Candidates for the top spot in Tarrant County went head to head on issues of property taxes, elections, education and local versus state control in a debate put on by the Fort Worth Report, KERA and SteerFW on Monday at the Texas Wesleyan University campus.
The county judge candidates had two debates by party. Democrat candidates Deborah Peoples and Marvin Sutton debated one on one, and Republican candidates Byron Bradford, Robert Trevor Buker, Tim O’Hare and Betsy Price faced off.
The first issue presented to candidates were property taxes and how candidates would lower tax rates while keeping a balanced budget.
The Tarrant County Commissioners Court has set the county tax rate at 22.9 cents per $100 valuation, and the public hospital district rate at 22.4 cents. Overall, the county levies a tax rate of 45.3 cents. While the 22.9 cent rate is the lowest the commissioners court has levied since 2007, property owners are facing higher tax bills because of appraisals.
Bradford, 50, started with advice for taxpayers, informing everyone property owners can challenge their assessment from the appraisal district and have six weeks to appeal it.
Specifically, he said, property owners can see if they qualify for discounts because they are senior citizens or veterans. As county judge, Bradford said he would look into raising exemptions, which he said would have an immediate effect on lowering taxes.
Buker, 38, said he did not have the most experience when it comes to property taxes but would work with a team to gather more information and make decisions. He does want to look at homestead exemptions.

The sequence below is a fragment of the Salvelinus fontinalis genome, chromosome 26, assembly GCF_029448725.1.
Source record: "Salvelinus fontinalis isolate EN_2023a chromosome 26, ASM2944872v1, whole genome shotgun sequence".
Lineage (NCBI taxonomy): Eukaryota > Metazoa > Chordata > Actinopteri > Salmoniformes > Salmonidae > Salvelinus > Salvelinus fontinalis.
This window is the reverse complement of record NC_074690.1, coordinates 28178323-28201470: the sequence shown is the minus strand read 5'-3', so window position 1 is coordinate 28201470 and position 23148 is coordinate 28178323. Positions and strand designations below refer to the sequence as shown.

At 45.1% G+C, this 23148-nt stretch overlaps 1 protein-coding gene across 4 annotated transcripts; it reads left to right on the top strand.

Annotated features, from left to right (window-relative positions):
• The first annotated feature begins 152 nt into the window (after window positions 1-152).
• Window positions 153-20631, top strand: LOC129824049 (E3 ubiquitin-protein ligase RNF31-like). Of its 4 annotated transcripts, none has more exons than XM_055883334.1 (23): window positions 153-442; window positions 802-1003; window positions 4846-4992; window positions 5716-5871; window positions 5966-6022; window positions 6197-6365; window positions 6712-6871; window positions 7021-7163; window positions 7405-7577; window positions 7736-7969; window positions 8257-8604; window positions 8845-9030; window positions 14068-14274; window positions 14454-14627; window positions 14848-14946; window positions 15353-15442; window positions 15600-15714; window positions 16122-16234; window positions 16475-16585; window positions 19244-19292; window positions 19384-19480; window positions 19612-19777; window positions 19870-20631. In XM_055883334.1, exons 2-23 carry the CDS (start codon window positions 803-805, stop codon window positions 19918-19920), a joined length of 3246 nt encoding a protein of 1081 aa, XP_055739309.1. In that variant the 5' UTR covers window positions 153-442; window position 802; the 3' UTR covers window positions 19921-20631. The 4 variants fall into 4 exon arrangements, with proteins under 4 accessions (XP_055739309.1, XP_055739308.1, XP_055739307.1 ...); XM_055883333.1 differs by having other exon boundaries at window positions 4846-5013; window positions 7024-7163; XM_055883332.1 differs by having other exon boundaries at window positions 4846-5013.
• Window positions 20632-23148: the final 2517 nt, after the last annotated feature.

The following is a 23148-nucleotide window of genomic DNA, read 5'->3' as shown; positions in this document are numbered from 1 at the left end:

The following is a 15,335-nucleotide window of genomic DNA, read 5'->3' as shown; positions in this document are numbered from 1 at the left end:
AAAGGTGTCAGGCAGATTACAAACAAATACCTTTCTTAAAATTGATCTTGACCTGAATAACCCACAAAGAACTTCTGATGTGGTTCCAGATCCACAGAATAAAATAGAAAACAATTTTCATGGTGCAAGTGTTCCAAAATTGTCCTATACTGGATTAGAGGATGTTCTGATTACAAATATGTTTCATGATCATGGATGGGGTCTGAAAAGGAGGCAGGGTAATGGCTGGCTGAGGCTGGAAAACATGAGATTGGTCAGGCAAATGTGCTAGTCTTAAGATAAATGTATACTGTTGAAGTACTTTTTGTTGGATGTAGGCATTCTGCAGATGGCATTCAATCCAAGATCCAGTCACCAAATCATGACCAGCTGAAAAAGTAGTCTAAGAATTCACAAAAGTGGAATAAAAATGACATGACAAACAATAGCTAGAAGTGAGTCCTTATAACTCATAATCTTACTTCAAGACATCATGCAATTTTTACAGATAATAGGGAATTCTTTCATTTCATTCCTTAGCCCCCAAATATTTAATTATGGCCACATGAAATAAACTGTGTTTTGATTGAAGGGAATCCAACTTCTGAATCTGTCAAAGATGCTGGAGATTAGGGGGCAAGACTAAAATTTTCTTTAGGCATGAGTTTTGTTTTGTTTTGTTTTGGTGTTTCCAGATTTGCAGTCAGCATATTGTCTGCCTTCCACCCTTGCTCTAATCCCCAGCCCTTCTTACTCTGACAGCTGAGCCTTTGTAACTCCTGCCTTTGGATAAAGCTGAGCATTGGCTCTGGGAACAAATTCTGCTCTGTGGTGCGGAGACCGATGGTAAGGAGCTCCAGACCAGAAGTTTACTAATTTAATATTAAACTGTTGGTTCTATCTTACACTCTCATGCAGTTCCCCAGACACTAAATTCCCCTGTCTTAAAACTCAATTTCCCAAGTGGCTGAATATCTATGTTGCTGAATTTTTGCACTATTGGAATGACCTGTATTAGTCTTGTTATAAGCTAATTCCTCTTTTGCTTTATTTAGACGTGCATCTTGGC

Homestead exemptions are tax breaks for qualifying homeowners in Texas.
O’Hare, 52, said Tarrant County is far above the nearest Republican county, Collin, in property taxes. Collin County’s tax rate is 19.2 cents per $100 valuation.
If elected, he said, his approach would be to put a job freeze in place, not touch law enforcement, look for ways to cut waste and look for positions no longer needed. Also, when a county employee leaves, he said he would look into dividing those duties among existing staff instead of replacing them.
In her time in government as mayor and tax assessor, Price, 72, said the city cut rates seven times. She also said the county needs to revisit the homestead exemption and work with the hospital board to lower the part of the tax rate it decides.
During the Democratic debate, Peoples, 69, said lowering property taxes starts with attracting more businesses to the county.
“When we get more businesses here, we start to right-size the tax rate,” she said. That will lead to homeowners getting relief, she added.
Sutton, 59, said the county has to figure out a way to revise how tax rates are evaluated to get appraisals lowered. Residents would have to carry less of the tax burden, he said. (Texas uses the market approach for setting appraisal rates, meaning they are supposed to reflect the sale price of similar properties.)
Last year, Tarrant was one of the counties Gov. Greg Abbott ordered an audit for election results on. Candidates were asked how they would improve how elections are run in the county.